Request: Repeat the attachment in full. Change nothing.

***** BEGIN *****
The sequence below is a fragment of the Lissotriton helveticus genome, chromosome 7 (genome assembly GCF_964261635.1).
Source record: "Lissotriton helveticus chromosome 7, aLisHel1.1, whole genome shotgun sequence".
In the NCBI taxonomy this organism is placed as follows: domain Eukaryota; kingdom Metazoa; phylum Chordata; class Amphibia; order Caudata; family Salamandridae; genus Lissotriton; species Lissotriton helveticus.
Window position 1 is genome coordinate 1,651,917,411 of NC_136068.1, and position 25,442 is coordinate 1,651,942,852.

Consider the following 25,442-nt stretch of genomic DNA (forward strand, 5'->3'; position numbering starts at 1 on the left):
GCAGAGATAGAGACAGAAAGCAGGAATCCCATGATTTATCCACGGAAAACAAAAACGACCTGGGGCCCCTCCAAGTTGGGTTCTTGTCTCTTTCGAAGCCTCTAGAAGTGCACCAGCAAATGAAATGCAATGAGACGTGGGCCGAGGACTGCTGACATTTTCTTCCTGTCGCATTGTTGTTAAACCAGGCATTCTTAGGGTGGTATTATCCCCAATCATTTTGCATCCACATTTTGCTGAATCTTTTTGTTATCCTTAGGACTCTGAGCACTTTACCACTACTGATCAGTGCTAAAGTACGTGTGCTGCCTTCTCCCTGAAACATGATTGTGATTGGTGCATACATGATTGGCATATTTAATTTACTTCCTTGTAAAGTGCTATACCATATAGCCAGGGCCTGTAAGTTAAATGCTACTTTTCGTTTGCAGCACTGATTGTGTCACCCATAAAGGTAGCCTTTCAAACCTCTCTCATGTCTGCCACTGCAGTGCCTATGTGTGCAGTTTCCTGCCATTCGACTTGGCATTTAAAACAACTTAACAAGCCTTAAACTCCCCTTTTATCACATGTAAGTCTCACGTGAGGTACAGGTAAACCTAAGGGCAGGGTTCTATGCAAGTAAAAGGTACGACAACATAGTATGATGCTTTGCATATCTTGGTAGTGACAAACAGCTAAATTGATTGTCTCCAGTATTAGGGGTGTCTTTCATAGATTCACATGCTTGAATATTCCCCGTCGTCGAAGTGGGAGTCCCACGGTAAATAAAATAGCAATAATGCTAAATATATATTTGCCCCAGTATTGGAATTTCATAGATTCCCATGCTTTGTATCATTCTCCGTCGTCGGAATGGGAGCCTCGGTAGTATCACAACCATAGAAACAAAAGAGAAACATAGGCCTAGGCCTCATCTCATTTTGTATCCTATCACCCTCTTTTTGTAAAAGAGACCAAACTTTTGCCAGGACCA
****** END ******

The sequence below is a fragment of the Lissotriton helveticus genome, chromosome 7 (genome assembly GCF_964261635.1).
Source record: "Lissotriton helveticus chromosome 7, aLisHel1.1, whole genome shotgun sequence".
In the NCBI taxonomy this organism is placed as follows: domain Eukaryota; kingdom Metazoa; phylum Chordata; class Amphibia; order Caudata; family Salamandridae; genus Lissotriton; species Lissotriton helveticus.
Window position 1 is genome coordinate 1,651,917,411 of NC_136068.1, and position 25,442 is coordinate 1,651,942,852.

Consider the following 25,442-nt stretch of genomic DNA (forward strand, 5'->3'; position numbering starts at 1 on the left):
GCAGAGATAGAGACAGAAAGCAGGAATCCCATGATTTATCCACGGAAAACAAAAACGACCTGGGGCCCCTCCAAGTTGGGTTCTTGTCTCTTTCGAAGCCTCTAGAAGTGCACCAGCAAATGAAATGCAATGAGACGTGGGCCGAGGACTGCTGACATTTTCTTCCTGTCGCATTGTTGTTAAACCAGGCATTCTTAGGGTGGTATTATCCCCAATCATTTTGCATCCACATTTTGCTGAATCTTTTTGTTATCCTTAGGACTCTGAGCACTTTACCACTACTGATCAGTGCTAAAGTACGTGTGCTGCCTTCTCCCTGAAACATGATTGTGATTGGTGCATACATGATTGGCATATTTAATTTACTTCCTTGTAAAGTGCTATACCATATAGCCAGGGCCTGTAAGTTAAATGCTACTTTTCGTTTGCAGCACTGATTGTGTCACCCATAAAGGTAGCCTTTCAAACCTCTCTCATGTCTGCCACTGCAGTGCCTATGTGTGCAGTTTCCTGCCATTCGACTTGGCATTTAAAACAACTTAACAAGCCTTAAACTCCCCTTTTATCACATGTAAGTCTCACGTGAGGTACAGGTAAACCTAAGGGCAGGGTTCTATGCAAGTAAAAGGTACGACAACATAGTATGATGCTTTGCATATCTTGGTAGTGACAAACAGCTAAATTGATTGTCTCCAGTATTAGGGGTGTCTTTCATAGATTCACATGCTTGAATATTCCCCGTCGTCGAAGTGGGAGTCCCACGGTAAATAAAATAGCAATAATGCTAAATATATATTTGCCCCAGTATTGGAATTTCATAGATTCCCATGCTTTGTATCATTCTCCGTCGTCGGAATGGGAGCCTCGGTAGTATCACAACCATAGAAACAAAAGAGAAACATAGGCCTAGGCCTCATCTCATTTTGTATCCTATCACCCTCTTTTTGTAAAAGAGACCAAACTTTTGCCAGGACCA